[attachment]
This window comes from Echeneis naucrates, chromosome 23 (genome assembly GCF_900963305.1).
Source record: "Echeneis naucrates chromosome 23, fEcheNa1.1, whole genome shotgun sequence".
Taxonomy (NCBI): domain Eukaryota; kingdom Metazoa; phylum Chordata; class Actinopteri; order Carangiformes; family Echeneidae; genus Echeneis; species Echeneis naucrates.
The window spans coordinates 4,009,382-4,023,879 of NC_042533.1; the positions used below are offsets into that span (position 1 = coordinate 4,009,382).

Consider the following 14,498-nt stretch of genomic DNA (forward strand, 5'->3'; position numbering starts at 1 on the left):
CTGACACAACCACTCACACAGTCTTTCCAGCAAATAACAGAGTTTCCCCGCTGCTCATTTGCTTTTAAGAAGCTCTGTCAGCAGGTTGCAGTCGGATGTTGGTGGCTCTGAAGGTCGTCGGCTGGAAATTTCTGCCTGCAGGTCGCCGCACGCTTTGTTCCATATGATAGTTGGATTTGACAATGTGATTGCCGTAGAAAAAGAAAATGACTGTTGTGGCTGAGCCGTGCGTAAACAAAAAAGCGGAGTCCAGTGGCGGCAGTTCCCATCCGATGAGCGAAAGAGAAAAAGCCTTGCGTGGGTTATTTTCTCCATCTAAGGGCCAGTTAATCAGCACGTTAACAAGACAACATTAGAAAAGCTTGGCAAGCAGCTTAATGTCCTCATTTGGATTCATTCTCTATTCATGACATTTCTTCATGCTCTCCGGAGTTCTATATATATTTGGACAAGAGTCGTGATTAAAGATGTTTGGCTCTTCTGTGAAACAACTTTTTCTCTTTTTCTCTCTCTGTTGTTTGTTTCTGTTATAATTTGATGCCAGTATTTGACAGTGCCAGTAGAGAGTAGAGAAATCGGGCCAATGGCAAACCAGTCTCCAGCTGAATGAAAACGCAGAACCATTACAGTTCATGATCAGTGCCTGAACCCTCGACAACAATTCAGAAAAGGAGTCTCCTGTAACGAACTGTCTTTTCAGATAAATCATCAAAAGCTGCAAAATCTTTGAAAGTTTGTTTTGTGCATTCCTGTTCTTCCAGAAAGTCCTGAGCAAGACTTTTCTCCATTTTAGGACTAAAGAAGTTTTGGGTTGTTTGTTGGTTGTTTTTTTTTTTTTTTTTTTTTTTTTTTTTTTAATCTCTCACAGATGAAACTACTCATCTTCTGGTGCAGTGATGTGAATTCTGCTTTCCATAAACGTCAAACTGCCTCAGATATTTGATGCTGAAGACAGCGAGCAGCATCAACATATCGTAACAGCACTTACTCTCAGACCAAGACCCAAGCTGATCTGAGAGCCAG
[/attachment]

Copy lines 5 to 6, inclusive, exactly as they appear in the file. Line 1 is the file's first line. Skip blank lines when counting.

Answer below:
Consider the following 14,498-nt stretch of genomic DNA (forward strand, 5'->3'; position numbering starts at 1 on the left):
CTGACACAACCACTCACACAGTCTTTCCAGCAAATAACAGAGTTTCCCCGCTGCTCATTTGCTTTTAAGAAGCTCTGTCAGCAGGTTGCAGTCGGATGTTGGTGGCTCTGAAGGTCGTCGGCTGGAAATTTCTGCCTGCAGGTCGCCGCACGCTTTGTTCCATATGATAGTTGGATTTGACAATGTGATTGCCGTAGAAAAAGAAAATGACTGTTGTGGCTGAGCCGTGCGTAAACAAAAAAGCGGAGTCCAGTGGCGGCAGTTCCCATCCGATGAGCGAAAGAGAAAAAGCCTTGCGTGGGTTATTTTCTCCATCTAAGGGCCAGTTAATCAGCACGTTAACAAGACAACATTAGAAAAGCTTGGCAAGCAGCTTAATGTCCTCATTTGGATTCATTCTCTATTCATGACATTTCTTCATGCTCTCCGGAGTTCTATATATATTTGGACAAGAGTCGTGATTAAAGATGTTTGGCTCTTCTGTGAAACAACTTTTTCTCTTTTTCTCTCTCTGTTGTTTGTTTCTGTTATAATTTGATGCCAGTATTTGACAGTGCCAGTAGAGAGTAGAGAAATCGGGCCAATGGCAAACCAGTCTCCAGCTGAATGAAAACGCAGAACCATTACAGTTCATGATCAGTGCCTGAACCCTCGACAACAATTCAGAAAAGGAGTCTCCTGTAACGAACTGTCTTTTCAGATAAATCATCAAAAGCTGCAAAATCTTTGAAAGTTTGTTTTGTGCATTCCTGTTCTTCCAGAAAGTCCTGAGCAAGACTTTTCTCCATTTTAGGACTAAAGAAGTTTTGGGTTGTTTGTTGGTTGTTTTTTTTTTTTTTTTTTTTTTTTTTTTTTTAATCTCTCACAGATGAAACTACTCATCTTCTGGTGCAGTGATGTGAATTCTGCTTTCCATAAACGTCAAACTGCCTCAGATATTTGATGCTGAAGACAGCGAGCAGCATCAACATATCGTAACAGCACTTACTCTCAGACCAAGACCCAAGCTGATCTGAGAGCCAG